I’ve got a bit of a ranty Marc Maron-style opening today. Please feel free to skip down to the pretty pictures.
I TOTALLY get why people travel with other people. Someone to share your experiences and memories with, split the bills, yadda yadda. I’ve done it myself.
That! being! said! Among other things, I do NOT envy the picture-taking process:
- Person A poses in front of the waterfall/volcano/glacier/crashed-plane-on-beach.
- Person B lines up the picture, takes an impossibly long time composing the image, and takes 8-10 shots.
- Person A walks over to Person B to approve or reject their handiwork. If it’s rejected, go back to step 1.
- Switch! Now it’s Person B’s turn to pose.
And the whole time I’m there just waiting to get my shot. Give me a selfie stick any day over this little dance routine.
Not far from my campsite Wednesday morning was the trailhead for Hengifoss, “Iceland’s third-tallest waterfall.” They sure do love their superlatives here—how very Texan of them.
It was a two-kilometer hike up the hill to the base of the waterfall, wind blowing so hard I literally had to lean into it a couple of times, snow falling half-heartedly. There wasn’t anybody else on the trail for the entire trip up and back.
Geology nerd time! The cliff that you see there consists of layers of vertical basalt pillars interrupted by layers of red rusted iron. The pillars were once lava from nearby volcanoes. The layers were once ash from distant volcanoes. This entire mountain—this entire country—is a product of volcanoes. Amazing stuff.
Today’s weather was indecisive, with the sky overhead an ongoing battle between blue and gray.1 I’d say besides the SUPER-SCARY SNOWSTORM you’ll read about momentarily, it was the best weather since my first day out of Reykjavik. You know how residents of Texas, and every other state, love to claim the weather changes every 10 minutes? Yeah that actually happens in Iceland.
I stopped back in Egilsstaðir for gas2; used the Wi-Fi to write a blogpost while uploading pictures and downloading podcasts; then around noon, pointed Björk to the west.
Yet again the drive was pleasant to start with, but as I got to higher elevation, the snowstorm moved in and began blowing onto the road. I wasn’t losing traction, but I was losing visibility. At one point the road was covered in snow entirely, marked only by the yellow markers to either side. There wasn’t much for me to do but sloooowly creep my way forward through the snow, palms sweaty, knees weak, mom’s spaghetti, until I got to clearer conditions. Let’s not make a regular thing out of this.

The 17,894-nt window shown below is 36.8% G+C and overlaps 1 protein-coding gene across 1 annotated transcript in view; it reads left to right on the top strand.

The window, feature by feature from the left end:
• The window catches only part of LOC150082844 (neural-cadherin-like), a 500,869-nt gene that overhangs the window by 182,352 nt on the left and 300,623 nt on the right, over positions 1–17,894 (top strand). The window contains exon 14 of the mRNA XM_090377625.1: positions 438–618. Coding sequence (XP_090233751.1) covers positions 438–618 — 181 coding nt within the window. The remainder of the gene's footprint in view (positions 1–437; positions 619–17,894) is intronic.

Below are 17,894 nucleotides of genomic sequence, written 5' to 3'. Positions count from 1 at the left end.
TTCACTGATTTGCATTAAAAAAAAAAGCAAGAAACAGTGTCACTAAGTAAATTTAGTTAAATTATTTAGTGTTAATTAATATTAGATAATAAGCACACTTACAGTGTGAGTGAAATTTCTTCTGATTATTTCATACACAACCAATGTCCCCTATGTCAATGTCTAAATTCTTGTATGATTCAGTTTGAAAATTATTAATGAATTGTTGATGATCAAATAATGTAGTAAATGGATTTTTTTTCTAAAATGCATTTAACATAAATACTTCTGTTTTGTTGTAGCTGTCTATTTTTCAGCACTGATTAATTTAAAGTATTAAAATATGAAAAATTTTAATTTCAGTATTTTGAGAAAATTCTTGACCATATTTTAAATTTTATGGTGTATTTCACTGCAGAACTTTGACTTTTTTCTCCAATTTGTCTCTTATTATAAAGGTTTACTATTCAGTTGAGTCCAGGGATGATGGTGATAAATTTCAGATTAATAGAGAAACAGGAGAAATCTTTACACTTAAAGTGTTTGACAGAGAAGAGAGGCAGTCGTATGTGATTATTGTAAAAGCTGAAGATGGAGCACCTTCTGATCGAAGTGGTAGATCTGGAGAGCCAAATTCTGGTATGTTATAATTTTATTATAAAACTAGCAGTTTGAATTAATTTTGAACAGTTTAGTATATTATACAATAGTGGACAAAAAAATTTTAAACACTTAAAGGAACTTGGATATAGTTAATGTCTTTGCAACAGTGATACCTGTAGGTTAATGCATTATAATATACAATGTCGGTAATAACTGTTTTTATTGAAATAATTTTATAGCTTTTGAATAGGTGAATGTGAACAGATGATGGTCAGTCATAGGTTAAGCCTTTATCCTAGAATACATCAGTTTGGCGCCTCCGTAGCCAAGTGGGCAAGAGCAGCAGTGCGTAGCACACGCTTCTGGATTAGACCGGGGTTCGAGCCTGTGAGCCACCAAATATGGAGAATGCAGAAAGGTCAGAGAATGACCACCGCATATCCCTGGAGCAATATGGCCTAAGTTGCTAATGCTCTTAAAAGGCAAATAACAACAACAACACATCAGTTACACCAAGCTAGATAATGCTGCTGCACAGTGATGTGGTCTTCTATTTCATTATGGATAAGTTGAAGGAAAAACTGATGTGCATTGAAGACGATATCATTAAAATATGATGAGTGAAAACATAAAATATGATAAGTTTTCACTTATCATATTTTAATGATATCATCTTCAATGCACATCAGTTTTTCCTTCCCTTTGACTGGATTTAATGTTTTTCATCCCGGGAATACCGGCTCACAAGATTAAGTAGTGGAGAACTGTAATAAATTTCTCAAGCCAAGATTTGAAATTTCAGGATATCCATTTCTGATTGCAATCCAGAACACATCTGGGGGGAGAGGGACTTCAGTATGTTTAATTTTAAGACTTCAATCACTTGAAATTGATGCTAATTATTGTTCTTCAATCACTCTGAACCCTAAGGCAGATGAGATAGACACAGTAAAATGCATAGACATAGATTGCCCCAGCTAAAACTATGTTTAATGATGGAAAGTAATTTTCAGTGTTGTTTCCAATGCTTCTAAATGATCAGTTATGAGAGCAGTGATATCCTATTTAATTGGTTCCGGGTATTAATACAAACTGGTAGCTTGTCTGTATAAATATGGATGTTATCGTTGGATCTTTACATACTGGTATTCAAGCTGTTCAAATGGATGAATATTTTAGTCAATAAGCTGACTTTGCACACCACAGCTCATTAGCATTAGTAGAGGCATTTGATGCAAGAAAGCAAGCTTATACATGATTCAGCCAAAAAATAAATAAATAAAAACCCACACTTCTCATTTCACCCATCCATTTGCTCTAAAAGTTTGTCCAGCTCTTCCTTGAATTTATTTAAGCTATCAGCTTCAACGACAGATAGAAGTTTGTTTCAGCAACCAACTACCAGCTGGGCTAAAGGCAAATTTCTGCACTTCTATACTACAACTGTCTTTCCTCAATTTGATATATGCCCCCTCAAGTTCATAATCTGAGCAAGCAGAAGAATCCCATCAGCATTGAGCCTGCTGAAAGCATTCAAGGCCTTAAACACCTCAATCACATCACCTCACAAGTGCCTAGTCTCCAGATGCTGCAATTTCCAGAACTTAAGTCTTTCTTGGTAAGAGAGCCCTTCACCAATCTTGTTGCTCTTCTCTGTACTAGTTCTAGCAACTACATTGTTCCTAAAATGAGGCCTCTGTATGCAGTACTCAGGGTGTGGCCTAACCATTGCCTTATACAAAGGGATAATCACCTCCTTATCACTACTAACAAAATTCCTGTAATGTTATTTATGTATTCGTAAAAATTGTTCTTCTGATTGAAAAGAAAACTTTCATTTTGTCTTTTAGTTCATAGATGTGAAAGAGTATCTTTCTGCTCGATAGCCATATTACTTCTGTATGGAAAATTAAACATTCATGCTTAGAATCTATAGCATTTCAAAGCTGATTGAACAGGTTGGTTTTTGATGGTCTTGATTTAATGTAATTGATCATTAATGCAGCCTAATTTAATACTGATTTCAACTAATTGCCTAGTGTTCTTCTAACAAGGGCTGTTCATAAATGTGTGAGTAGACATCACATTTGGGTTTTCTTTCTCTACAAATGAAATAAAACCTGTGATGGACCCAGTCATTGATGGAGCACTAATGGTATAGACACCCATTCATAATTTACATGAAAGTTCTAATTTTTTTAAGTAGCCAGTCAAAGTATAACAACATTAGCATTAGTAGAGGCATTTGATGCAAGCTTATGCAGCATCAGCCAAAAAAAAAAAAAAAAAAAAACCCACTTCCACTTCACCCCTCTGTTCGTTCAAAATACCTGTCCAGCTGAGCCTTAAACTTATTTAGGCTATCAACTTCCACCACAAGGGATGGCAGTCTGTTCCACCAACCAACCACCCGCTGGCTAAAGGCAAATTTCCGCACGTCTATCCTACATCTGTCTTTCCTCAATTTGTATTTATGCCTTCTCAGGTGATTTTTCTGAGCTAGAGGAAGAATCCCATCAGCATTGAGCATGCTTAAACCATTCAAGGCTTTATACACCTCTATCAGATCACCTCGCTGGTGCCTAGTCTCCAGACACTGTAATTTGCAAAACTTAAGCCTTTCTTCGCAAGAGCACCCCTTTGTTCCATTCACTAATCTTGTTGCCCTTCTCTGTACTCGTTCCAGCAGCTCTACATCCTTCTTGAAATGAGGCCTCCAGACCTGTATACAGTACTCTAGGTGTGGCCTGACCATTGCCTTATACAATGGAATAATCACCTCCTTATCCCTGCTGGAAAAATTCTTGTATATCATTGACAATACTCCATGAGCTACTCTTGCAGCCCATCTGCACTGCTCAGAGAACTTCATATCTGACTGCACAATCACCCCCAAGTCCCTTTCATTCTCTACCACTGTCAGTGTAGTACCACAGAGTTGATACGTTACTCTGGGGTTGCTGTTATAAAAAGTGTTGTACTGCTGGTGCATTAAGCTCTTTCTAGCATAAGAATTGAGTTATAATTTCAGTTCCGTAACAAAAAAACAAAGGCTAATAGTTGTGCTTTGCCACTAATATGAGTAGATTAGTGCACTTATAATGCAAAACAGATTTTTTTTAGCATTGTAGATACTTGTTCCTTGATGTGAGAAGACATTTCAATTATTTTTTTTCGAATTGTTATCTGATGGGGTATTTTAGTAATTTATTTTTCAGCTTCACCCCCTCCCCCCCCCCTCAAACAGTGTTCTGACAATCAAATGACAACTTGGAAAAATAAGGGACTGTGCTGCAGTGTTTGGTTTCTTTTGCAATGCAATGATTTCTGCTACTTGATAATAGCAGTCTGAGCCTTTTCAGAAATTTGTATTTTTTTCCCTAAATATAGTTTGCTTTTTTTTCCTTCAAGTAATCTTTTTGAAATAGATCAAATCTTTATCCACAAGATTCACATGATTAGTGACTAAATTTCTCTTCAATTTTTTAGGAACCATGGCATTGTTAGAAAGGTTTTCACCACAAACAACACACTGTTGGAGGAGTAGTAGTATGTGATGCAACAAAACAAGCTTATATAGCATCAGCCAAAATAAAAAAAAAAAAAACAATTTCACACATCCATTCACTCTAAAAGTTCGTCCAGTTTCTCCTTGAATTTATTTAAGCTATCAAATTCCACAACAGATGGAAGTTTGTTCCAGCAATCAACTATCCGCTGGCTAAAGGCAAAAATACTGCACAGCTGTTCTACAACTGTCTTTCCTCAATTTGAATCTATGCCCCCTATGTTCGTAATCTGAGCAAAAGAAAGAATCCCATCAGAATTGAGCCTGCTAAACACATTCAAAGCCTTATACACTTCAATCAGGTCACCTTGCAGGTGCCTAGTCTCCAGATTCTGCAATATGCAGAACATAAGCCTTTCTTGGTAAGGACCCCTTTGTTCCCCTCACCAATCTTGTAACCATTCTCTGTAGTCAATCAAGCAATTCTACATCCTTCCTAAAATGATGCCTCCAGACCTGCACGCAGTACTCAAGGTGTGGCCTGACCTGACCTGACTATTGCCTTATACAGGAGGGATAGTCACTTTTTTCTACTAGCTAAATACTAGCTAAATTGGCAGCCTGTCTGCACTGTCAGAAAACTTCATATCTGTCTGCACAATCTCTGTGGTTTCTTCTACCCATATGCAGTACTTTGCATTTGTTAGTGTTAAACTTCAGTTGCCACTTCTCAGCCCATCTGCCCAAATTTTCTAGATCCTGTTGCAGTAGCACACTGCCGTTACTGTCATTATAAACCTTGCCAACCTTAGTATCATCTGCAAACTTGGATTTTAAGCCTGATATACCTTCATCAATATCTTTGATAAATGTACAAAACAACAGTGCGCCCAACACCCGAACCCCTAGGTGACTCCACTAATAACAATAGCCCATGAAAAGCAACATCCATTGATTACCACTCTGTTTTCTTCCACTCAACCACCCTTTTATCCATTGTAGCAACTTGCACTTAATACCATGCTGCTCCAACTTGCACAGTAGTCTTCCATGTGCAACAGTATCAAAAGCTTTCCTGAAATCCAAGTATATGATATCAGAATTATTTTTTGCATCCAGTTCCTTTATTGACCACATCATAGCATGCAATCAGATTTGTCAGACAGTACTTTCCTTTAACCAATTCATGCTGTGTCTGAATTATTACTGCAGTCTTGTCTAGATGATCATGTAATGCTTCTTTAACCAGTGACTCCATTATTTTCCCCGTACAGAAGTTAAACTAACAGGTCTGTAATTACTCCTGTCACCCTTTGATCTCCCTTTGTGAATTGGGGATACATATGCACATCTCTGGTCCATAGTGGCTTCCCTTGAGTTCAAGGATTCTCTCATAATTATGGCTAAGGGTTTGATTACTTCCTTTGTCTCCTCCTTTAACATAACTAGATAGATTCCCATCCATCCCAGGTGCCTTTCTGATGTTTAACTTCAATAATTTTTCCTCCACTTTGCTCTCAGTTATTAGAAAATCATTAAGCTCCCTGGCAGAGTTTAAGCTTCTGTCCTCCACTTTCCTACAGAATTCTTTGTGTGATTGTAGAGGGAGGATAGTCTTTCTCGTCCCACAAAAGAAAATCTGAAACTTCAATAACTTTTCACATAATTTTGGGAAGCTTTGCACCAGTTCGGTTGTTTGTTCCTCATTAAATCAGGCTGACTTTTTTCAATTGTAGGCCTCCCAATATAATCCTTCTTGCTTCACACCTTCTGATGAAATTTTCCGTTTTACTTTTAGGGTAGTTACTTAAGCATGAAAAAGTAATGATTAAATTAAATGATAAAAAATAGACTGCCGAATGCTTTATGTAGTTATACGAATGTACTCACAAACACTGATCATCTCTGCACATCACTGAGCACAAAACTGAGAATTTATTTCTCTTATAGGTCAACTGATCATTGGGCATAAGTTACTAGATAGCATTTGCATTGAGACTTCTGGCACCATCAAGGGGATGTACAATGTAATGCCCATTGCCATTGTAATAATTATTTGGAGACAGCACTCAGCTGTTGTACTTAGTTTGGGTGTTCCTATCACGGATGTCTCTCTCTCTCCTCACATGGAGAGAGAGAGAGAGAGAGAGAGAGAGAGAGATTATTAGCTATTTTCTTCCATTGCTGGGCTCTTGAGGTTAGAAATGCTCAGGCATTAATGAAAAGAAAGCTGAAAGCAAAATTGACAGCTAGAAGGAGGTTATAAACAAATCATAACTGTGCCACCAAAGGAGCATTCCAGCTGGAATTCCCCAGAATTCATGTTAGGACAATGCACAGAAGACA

Once it cleared a bit, the landscape was gorgeous in a Hoth-like way: broad and flat, with neither plant nor animal to interrupt the view.
After a hundred kilometers or so, I crossed a river valley and turned right to get to Dettifoss and Selfoss, two more amazing wonderfalls.
The parking lot was full and there were people yammering in a dozen different languages. Yep, I’m officially back in tourist country.
A bit further west I approached Lake Myvatn, the biggest attraction in northern Iceland. It’s easy to see why; the whole area is arranged like an amusement park, with a cave or volcano or bubbling cauldron spaced out at seemingly regular intervals around the lake. Steam was oozing out of the ground right and left, in a few places creating mind-boggling sculptures.
Today’s fun fact: In Iceland they bake bread by burying it in the freaking ground. WHAT PLANET IS THIS.
I also poked my head into the cave where Jon Snow and Margritte got busy in that one episode of “Game of Thrones.” I couldn’t believe how not-child-safe it was: no handrails, no barriers, nothing to stop you from slipping into the hot-water pool inside. Fun story: this cave used to be a popular bathing spot until a nearby volcano eruption in the 1970s raised the water temperature to 60 degrees Celsius. I feel sorry for the first person who figured that out.
I was tired. Around 5:30pm I headed to the campground, and by 6:00 I was parked, sitting in the back of the camper, making an early dinner and going through my pictures. This is what counts as a “slow day” in Iceland: white-out conditions and boiling smokestacks in the earth.
My organizational system within the camper van is improving by the day. Just as these things tend to go, I’ll probably have it perfected just in time to return the camper and fly home.